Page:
Amaxa GmbH, of Cologne, Germany, entered into an open-ended strategic partnership with Wako Pure Chemical Industries, of Osaka, Japan, under which Wako will exclusively distribute Amaxa's technology in Japan. Founded in 1998, Amaxa focuses on the development, production and commercialization of gene transfer products, particularly nonviral gene transfer into the nucleus of primary cells and cell lines, for industrial applications and gene-based medicine. Wako, an R&D-oriented company that develops chemicals and diagnostic reagents for research, industrial and medical applications, will use Amaxa's technology in its internal research and development and also make it available to Wako's strategic customers. Takeda Chemical Industries, Wako's holding company and Japan's largest pharmaceutical entity, has started using Amaxa's technology for its internal research and development. Financial terms of the alliance were not disclosed.
Berna Biotech Ltd., of Berne, Switzerland, said it received orphan status in the U.S. for its Aerugen vaccine against Pseudomonas aeruginosa infection. It attained the same designation for the product, which targets up to 95 percent of P. aeruginosa infections, in Europe in December. Phase III trials in 46 centers in four European countries are under way. The company said it expects to launch the product in the U.S. in 2005.
GeneScan Europe AG, of Freiburg, Germany, introduced to the market a service for pharmacogenetic profiling test subjects and patients taking part in clinical trials. The genotyping is based on a proprietary biochip technology that identifies 39 of the relevant polymorphisms with currently known functions coding for key enzymes of drug metabolism and transport. The company reports a two- to three-day turnaround on testing services. GeneScan said that targeted recruitment of study participants on the basis of their pharmacogenetic profile can yield more statistically significant results with a lower number of test subjects and patients, achieving cost savings of up to 45 percent.
MorphoSys AG, of Martinsried, Germany, extended its antibody development agreement with ProChon Biotech Ltd., of Rehovot, Israel. MorphoSys obtained exclusive rights to a portfolio of anticancer antibodies from ProChon for development and commercialization in therapeutic applications in oncology. The agreement expands a relationship that began in May 2000 and has seen licensing in both directions of antibodies directed against a human growth factor receptor, fibroblast growth factors receptor 3 (FGFR 3), which is implicated in skeletal disorders such as dwarfism and some forms of cancer. The new agreement extends the companies' relationship by reserving for ProChon the rights to develop the antibodies against FGFR 3 in all non-cancer indications and by starting a three-year collaboration to develop new antibodies against targets related to FGFR 3. No financial details of the agreement were disclosed. Separately, ProChon and Savyon Diagnostics Ltd., of Ashdod, Israel, entered into a collaboration to develop and manufacture an early diagnostic kit for bladder cancer based on an FGF receptor mutation. Under the agreement, Savyon will produce the prototype kit while ProChon will undertake testing and clinical development, retaining worldwide exclusive rights for commercialization of the kit.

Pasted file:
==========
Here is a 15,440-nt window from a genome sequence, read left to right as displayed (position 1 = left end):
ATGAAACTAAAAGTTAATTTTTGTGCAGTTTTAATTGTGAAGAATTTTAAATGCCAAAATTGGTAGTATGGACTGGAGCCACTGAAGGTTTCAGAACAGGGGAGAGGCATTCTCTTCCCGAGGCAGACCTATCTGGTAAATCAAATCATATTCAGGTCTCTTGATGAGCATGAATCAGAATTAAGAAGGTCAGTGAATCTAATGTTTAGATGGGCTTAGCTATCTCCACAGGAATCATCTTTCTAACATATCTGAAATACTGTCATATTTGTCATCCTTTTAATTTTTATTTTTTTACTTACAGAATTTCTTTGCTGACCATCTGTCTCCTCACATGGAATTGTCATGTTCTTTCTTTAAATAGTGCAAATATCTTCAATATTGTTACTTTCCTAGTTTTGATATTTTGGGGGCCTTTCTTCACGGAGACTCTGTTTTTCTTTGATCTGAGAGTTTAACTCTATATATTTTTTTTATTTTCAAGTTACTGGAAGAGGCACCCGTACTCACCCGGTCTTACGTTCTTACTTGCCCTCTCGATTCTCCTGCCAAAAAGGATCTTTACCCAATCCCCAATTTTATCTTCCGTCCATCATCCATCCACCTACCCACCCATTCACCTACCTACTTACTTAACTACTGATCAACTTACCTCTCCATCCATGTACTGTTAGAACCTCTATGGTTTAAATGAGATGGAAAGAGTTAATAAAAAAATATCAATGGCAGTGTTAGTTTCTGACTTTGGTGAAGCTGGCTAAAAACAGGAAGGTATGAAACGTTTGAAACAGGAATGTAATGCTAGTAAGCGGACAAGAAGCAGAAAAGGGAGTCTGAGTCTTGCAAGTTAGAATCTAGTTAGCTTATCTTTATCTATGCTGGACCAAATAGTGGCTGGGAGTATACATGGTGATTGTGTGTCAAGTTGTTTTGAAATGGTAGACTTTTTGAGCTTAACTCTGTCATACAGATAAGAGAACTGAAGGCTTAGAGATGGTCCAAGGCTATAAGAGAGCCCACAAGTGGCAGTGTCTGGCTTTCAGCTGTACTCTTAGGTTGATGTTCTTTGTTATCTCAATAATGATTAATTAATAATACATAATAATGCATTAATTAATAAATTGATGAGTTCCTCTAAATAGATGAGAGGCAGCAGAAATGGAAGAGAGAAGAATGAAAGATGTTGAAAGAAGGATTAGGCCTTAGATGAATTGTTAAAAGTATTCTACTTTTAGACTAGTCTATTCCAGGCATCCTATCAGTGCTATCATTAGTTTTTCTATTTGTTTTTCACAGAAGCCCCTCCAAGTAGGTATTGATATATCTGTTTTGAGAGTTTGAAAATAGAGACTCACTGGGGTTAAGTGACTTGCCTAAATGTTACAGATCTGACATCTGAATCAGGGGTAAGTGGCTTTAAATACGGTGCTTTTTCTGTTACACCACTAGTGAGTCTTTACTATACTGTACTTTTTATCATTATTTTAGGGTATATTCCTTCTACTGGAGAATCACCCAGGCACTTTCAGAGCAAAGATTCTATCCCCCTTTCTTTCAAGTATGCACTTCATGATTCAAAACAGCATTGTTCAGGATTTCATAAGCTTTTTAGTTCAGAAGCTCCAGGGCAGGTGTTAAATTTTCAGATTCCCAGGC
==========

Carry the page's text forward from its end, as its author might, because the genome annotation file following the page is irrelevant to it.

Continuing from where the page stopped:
NST-NeuroSurvival Technologies Ltd., of Petach Tikva, Israel, approved Eli Hurwitz as its company chairman. Hurwitz, the former chairman of Teva Pharmaceuticals Ltd., will focus on defining the business strategy for NST, which is developing therapies for detecting and modulating apoptosis as it occurs in neurodegenerative disorders, cancer and cardiovascular disease.
Pharmexa A/S, of Horsholm, Denmark, said it planned to undertake U.S. clinical trials of its AutoVacHER-2 Protein pharmaccine for breast cancer, following pre-investigation new drug consultations with the FDA. The company expects to initiate the first study early next year. "As a result of the discussions with the FDA, Pharmexa has reasons to believe that progression to Phase II will be faster than originally anticipated," the company said. The drug candidate is designed to combat breast cancers in which the HER-2 growth factor is overexpressed by inducing the production of antibodies that bind the protein and block its oncogenic action. The company is also developing a DNA-based pharmaccine for the same target, which is designed to induce a cellular immune response. It is in Phase I/II clinical trials.
SkyePharma plc, of London, announced it is stepping up its collaboration with Kowa Company Ltd., of Japan, for the formulation and manufacture of NK-104, Kowa's lipid-lowering drug, which is currently in Phase III trials. Kowa will invest £25.3 million in SkyePharma, and has signed a letter of intent to potentially take a 50 percent stake in SkyePharma's manufacturing facility in Lyon, France. The partners also are collaborating on an undisclosed project using SkyePharma's enhanced solubilization technology, and said they have identified other areas in which they intend to collaborate.
Teva Pharmaceutical Industries Ltd., of Jerusalem, said that the multiple sclerosis drug Copaxone (glatiramer acetate injection) Pre-Filled Syringe has received notice of compliance from Health Canada, clearing it for distribution.
Vernalis Group plc, of Winnersh, UK, said it has agreed to a third research agreement with F. Hoffmann-La Roche Ltd., of Basel, Switzerland, to discover and develop drugs for the treatment of anxiety and depression. Roche is making a loan of £7 million to Vernalis as part of the deal, and has the option to license worldwide rights to compounds arising from Vernalis' R&D. The companies have an existing collaboration around VR 1065, an anti-obesity treatment in Phase I, and in February Roche took certain rights to Vernalis' diabetes program, which is expected to produce candidates in the second half of 2003.